HEALTH ALERT: What you need to know about the Widefield water contamination

by Kody Fisher, originally posted on June 21, 2016


WIDEFIELD, Colo. — We learned more about the water situation in Widefield that has some people in the community concerned.

They’ve found PFC’s in some of the drinking water.

Those are chemicals that could potentially cause cancer after extended consumption over many years.

The main issue now is that the EPA has lowering the thresh hold of what’s considered a safe amount of these chemicals in our water.

If you live east of Fountain Messa Rd. the Widefield Water and Sanitation District said you do not have to worry about PFC’s being in your water, but if you live west of that road you might want to start thinking about doing something to make sure your water is as safe as possible.

This water issue is causing some concern, because the EPA suggests that all pregnant women and young kids stay away from drinking the water.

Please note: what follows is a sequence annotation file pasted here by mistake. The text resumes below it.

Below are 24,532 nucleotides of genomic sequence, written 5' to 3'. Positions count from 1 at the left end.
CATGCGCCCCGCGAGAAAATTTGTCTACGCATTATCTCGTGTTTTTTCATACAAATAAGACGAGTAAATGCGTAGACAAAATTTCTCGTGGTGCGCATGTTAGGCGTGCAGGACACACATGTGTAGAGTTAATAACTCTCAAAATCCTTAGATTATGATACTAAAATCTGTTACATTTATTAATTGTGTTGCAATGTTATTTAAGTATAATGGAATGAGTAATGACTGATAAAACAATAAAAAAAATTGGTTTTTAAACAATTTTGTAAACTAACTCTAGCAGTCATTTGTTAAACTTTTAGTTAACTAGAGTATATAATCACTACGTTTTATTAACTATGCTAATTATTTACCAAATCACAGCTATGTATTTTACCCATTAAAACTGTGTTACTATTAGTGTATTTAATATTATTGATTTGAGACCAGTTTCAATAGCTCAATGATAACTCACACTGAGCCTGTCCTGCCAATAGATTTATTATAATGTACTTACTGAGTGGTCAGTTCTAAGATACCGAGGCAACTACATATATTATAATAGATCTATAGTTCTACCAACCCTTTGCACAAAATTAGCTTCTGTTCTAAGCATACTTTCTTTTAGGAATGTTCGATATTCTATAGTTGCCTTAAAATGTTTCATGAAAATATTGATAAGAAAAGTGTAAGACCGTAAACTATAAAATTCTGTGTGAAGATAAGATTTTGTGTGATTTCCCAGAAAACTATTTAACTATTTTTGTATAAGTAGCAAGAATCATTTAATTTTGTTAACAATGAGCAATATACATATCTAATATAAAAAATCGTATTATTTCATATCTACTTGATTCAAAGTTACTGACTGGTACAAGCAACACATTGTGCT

“My youngest son was born in this neighborhood, so I’m concerned that it may have been going on for a long period of time,” said Martha Snipes of Widefield.

The water district only started testing for these chemicals about two years ago.

“The fact that they didn’t know about it doesn’t mean it wasn’t in our water and doesn’t mean we weren’t affected by it,” said Snipes.

The fix to the problem could be blending tanks to dilute the levels of PFC’s back down to safe levels.

“The fact that they are committed to making the changes necessary for us to have a safe water supply is at least something,” said Snipes.

In the meantime they plan on opening a water bottle filling station so people can get safer water.

“They’re only going to be offering it to the people on the west side of Widefield where the contamination has been found, so i think it will be great and I hope they do it soon,” said Snipes.

Currently there’s no timetable for when those water bottle filling station will open up for people who live west of Fountain Messa Rd.

Right now research shows that PFC’s can cause cancer in animals, but there isn’t enough research to show it can in people.

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